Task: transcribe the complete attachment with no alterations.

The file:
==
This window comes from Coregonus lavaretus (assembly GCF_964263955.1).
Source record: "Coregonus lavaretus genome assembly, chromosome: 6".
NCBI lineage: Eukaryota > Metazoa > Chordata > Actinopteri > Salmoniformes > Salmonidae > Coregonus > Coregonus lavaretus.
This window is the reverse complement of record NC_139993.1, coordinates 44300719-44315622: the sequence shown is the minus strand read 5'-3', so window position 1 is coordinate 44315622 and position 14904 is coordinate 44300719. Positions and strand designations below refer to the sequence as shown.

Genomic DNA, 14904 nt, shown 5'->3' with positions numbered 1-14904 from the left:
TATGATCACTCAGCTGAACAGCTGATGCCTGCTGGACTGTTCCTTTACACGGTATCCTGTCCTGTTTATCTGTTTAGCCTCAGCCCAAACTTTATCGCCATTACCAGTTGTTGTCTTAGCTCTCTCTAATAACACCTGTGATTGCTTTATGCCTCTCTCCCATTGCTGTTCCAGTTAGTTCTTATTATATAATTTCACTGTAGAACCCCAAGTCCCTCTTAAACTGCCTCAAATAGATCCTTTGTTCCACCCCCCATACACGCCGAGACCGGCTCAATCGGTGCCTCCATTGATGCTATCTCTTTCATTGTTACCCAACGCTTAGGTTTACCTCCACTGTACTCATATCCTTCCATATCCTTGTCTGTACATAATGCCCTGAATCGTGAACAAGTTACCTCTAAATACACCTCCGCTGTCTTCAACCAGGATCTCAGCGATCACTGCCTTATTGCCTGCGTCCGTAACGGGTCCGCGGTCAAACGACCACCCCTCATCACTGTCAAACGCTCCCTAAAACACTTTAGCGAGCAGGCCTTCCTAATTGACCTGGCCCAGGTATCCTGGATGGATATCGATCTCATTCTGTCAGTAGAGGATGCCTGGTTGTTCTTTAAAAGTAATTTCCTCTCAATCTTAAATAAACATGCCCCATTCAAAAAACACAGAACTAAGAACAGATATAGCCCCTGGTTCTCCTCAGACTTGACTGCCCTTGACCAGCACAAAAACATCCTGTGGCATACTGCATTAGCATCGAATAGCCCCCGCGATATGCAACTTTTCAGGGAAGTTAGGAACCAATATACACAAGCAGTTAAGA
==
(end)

This window comes from Coregonus lavaretus (assembly GCF_964263955.1).
Source record: "Coregonus lavaretus genome assembly, chromosome: 6".
NCBI lineage: Eukaryota > Metazoa > Chordata > Actinopteri > Salmoniformes > Salmonidae > Coregonus > Coregonus lavaretus.
This window is the reverse complement of record NC_139993.1, coordinates 44300719-44315622: the sequence shown is the minus strand read 5'-3', so window position 1 is coordinate 44315622 and position 14904 is coordinate 44300719. Positions and strand designations below refer to the sequence as shown.

Genomic DNA, 14904 nt, shown 5'->3' with positions numbered 1-14904 from the left:
TATGATCACTCAGCTGAACAGCTGATGCCTGCTGGACTGTTCCTTTACACGGTATCCTGTCCTGTTTATCTGTTTAGCCTCAGCCCAAACTTTATCGCCATTACCAGTTGTTGTCTTAGCTCTCTCTAATAACACCTGTGATTGCTTTATGCCTCTCTCCCATTGCTGTTCCAGTTAGTTCTTATTATATAATTTCACTGTAGAACCCCAAGTCCCTCTTAAACTGCCTCAAATAGATCCTTTGTTCCACCCCCCATACACGCCGAGACCGGCTCAATCGGTGCCTCCATTGATGCTATCTCTTTCATTGTTACCCAACGCTTAGGTTTACCTCCACTGTACTCATATCCTTCCATATCCTTGTCTGTACATAATGCCCTGAATCGTGAACAAGTTACCTCTAAATACACCTCCGCTGTCTTCAACCAGGATCTCAGCGATCACTGCCTTATTGCCTGCGTCCGTAACGGGTCCGCGGTCAAACGACCACCCCTCATCACTGTCAAACGCTCCCTAAAACACTTTAGCGAGCAGGCCTTCCTAATTGACCTGGCCCAGGTATCCTGGATGGATATCGATCTCATTCTGTCAGTAGAGGATGCCTGGTTGTTCTTTAAAAGTAATTTCCTCTCAATCTTAAATAAACATGCCCCATTCAAAAAACACAGAACTAAGAACAGATATAGCCCCTGGTTCTCCTCAGACTTGACTGCCCTTGACCAGCACAAAAACATCCTGTGGCATACTGCATTAGCATCGAATAGCCCCCGCGATATGCAACTTTTCAGGGAAGTTAGGAACCAATATACACAAGCAGTTAAGA